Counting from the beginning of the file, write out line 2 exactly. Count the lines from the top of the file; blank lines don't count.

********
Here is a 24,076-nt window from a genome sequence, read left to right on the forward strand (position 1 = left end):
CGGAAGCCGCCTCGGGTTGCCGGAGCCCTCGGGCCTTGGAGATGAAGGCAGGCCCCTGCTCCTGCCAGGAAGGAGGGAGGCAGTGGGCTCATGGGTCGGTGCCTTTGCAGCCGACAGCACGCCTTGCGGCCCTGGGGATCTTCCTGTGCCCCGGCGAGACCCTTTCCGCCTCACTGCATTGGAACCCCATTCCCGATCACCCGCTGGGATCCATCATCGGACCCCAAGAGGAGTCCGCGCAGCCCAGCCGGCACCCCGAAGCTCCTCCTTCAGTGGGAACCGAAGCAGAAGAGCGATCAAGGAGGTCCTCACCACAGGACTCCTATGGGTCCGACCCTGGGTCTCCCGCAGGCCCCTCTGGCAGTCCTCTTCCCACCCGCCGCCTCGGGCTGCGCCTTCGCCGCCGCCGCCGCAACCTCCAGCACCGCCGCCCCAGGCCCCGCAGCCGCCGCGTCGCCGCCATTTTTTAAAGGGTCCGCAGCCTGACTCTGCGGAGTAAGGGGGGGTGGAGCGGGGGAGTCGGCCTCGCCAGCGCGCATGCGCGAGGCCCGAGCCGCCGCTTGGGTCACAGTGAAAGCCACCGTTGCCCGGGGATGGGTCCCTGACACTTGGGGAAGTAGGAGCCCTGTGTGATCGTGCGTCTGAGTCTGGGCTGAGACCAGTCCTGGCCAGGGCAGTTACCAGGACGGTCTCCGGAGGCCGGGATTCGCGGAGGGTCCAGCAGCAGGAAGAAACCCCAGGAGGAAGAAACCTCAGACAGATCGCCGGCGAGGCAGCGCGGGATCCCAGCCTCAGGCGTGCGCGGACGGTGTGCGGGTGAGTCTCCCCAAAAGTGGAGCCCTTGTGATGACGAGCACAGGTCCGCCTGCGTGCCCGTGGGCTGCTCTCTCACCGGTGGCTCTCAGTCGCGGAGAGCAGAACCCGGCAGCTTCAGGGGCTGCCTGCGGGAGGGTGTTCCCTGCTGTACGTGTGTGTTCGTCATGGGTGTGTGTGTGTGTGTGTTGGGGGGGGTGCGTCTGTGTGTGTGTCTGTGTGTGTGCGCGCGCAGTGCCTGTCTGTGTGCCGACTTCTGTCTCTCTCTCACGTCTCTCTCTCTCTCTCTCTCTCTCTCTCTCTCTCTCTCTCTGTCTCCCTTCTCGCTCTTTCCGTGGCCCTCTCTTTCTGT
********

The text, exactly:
CGGAAGCCGCCTCGGGTTGCCGGAGCCCTCGGGCCTTGGAGATGAAGGCAGGCCCCTGCTCCTGCCAGGAAGGAGGGAGGCAGTGGGCTCATGGGTCGGTGCCTTTGCAGCCGACAGCACGCCTTGCGGCCCTGGGGATCTTCCTGTGCCCCGGCGAGACCCTTTCCGCCTCACTGCATTGGAACCCCATTCCCGATCACCCGCTGGGATCCATCATCGGACCCCAAGAGGAGTCCGCGCAGCCCAGCCGGCACCCCGAAGCTCCTCCTTCAGTGGGAACCGAAGCAGAAGAGCGATCAAGGAGGTCCTCACCACAGGACTCCTATGGGTCCGACCCTGGGTCTCCCGCAGGCCCCTCTGGCAGTCCTCTTCCCACCCGCCGCCTCGGGCTGCGCCTTCGCCGCCGCCGCCGCAACCTCCAGCACCGCCGCCCCAGGCCCCGCAGCCGCCGCGTCGCCGCCATTTTTTAAAGGGTCCGCAGCCTGACTCTGCGGAGTAAGGGGGGGTGGAGCGGGGGAGTCGGCCTCGCCAGCGCGCATGCGCGAGGCCCGAGCCGCCGCTTGGGTCACAGTGAAAGCCACCGTTGCCCGGGGATGGGTCCCTGACACTTGGGGAAGTAGGAGCCCTGTGTGATCGTGCGTCTGAGTCTGGGCTGAGACCAGTCCTGGCCAGGGCAGTTACCAGGACGGTCTCCGGAGGCCGGGATTCGCGGAGGGTCCAGCAGCAGGAAGAAACCCCAGGAGGAAGAAACCTCAGACAGATCGCCGGCGAGGCAGCGCGGGATCCCAGCCTCAGGCGTGCGCGGACGGTGTGCGGGTGAGTCTCCCCAAAAGTGGAGCCCTTGTGATGACGAGCACAGGTCCGCCTGCGTGCCCGTGGGCTGCTCTCTCACCGGTGGCTCTCAGTCGCGGAGAGCAGAACCCGGCAGCTTCAGGGGCTGCCTGCGGGAGGGTGTTCCCTGCTGTACGTGTGTGTTCGTCATGGGTGTGTGTGTGTGTGTGTTGGGGGGGGTGCGTCTGTGTGTGTGTCTGTGTGTGTGCGCGCGCAGTGCCTGTCTGTGTGCCGACTTCTGTCTCTCTCTCACGTCTCTCTCTCTCTCTCTCTCTCTCTCTCTCTCTCTCTCTCTGTCTCCCTTCTCGCTCTTTCCGTGGCCCTCTCTTTCTGT